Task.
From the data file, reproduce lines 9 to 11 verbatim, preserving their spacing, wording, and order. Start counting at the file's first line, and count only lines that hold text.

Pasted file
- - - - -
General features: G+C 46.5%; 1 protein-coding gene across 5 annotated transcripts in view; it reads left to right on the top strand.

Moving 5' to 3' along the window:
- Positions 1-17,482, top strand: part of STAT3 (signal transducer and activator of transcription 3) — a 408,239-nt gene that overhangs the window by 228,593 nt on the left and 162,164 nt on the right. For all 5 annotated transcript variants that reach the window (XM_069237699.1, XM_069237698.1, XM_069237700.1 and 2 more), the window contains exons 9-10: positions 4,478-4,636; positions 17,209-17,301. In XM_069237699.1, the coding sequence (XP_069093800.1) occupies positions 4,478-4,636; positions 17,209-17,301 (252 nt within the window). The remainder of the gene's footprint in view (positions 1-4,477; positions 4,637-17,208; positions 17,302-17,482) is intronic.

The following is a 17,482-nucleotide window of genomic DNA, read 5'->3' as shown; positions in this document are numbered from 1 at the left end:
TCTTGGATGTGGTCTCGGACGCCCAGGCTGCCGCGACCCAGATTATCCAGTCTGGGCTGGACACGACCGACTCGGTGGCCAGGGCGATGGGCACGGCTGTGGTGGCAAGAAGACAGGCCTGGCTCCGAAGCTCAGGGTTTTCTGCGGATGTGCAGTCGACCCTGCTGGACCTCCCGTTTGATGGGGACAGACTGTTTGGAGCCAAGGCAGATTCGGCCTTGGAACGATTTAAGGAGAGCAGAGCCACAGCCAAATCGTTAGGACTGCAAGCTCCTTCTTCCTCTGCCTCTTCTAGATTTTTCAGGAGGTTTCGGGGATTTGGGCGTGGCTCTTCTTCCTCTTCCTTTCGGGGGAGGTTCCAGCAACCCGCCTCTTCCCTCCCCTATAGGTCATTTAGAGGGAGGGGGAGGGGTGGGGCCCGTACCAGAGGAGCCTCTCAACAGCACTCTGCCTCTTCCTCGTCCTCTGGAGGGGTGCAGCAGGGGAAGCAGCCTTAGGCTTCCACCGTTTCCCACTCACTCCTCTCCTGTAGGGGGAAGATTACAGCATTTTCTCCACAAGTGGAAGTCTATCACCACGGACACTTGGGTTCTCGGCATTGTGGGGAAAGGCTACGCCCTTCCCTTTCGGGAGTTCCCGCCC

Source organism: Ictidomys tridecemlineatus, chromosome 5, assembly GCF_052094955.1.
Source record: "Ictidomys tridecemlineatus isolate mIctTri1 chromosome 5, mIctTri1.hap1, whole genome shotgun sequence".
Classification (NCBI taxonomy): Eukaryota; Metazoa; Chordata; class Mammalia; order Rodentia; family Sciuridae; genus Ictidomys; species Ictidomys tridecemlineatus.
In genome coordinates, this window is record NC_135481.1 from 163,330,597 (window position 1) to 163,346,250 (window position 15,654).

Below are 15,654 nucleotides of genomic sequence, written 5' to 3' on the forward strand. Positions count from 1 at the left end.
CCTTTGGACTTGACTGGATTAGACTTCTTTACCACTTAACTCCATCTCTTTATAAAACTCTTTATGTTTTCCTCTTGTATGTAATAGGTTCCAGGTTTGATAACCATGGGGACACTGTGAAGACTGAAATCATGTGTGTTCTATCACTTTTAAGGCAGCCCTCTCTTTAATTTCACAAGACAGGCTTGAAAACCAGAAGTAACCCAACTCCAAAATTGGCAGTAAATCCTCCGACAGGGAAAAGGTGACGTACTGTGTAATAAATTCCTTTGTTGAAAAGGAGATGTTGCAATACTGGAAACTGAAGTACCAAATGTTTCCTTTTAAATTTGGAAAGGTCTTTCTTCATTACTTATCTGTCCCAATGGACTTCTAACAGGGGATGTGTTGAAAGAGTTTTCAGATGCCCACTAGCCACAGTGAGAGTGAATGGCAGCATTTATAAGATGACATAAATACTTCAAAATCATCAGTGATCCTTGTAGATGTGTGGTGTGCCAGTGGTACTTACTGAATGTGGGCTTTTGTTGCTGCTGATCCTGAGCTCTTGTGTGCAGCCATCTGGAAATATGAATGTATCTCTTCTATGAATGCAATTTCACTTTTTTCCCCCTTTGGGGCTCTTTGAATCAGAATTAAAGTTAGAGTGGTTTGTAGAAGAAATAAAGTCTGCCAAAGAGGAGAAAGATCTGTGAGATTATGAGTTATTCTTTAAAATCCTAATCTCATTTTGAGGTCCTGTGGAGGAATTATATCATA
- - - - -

In genome coordinates, this window is record NC_135481.1 from 163,330,597 (window position 1) to 163,346,250 (window position 15,654).

Below are 15,654 nucleotides of genomic sequence, written 5' to 3' on the forward strand. Positions count from 1 at the left end.
CCTTTGGACTTGACTGGATTAGACTTCTTTACCACTTAACTCCATCTCTTTATAAAACTCTTTATGTTTTCCTCTTGTATGTAATAGGTTCCAGGTTTGATAACCATGGGGACACTGTGAAGACTGAAATCATGTGTGTTCTATCACTTTTAAGGCAGCCCTCTCTTTAATTTCACAAGACAGGCTTGAAAACCAGAAGTAACCCAACTCCAAAATTGGCAGTAAATCCTCCGACAGGGAAAAGGTGACGTACTGTGTAATAAATTCCTTTGTTGAAAAGGAGATGTTGCAATACTGGAAACTGAAGTACCAAATGTTTCCTTTTAAATTTGGAAAGGTCTTTCTTCATTACTTATCTGTCCCAATGGACTTCTAACAGGGGATGTGTTGAAAGAGTTTTCAGATGCCCACTAGCCACAGTGAGAGTGAATGGCAGCATTTATAAGATGACATAAATACTTCAAAATCATCAGTGATCCTTGTAGATGTGTGGTGTGCCAGTGGTACTTACTGAATGTGGGCTTTTGTTGCTGCTGATCCTGAGCTCTTGTGTGCAGCCATCTGGAAATATGAATGTATCTCTTCTATGAATGCAATTTCACTTTTTTCCCCCTTTGGGGCTCTTTGAATCAGAATTAAAGTTAGAGTGGTTTGTAGAAGAAATAAAGTCTGCCAAAGAGGAGAAAGATCTGTGAGATTATGAGTTATTCTTTAAAATCCTAATCTCATTTTGAGGTCCTGTGGAGGAATTATATCATA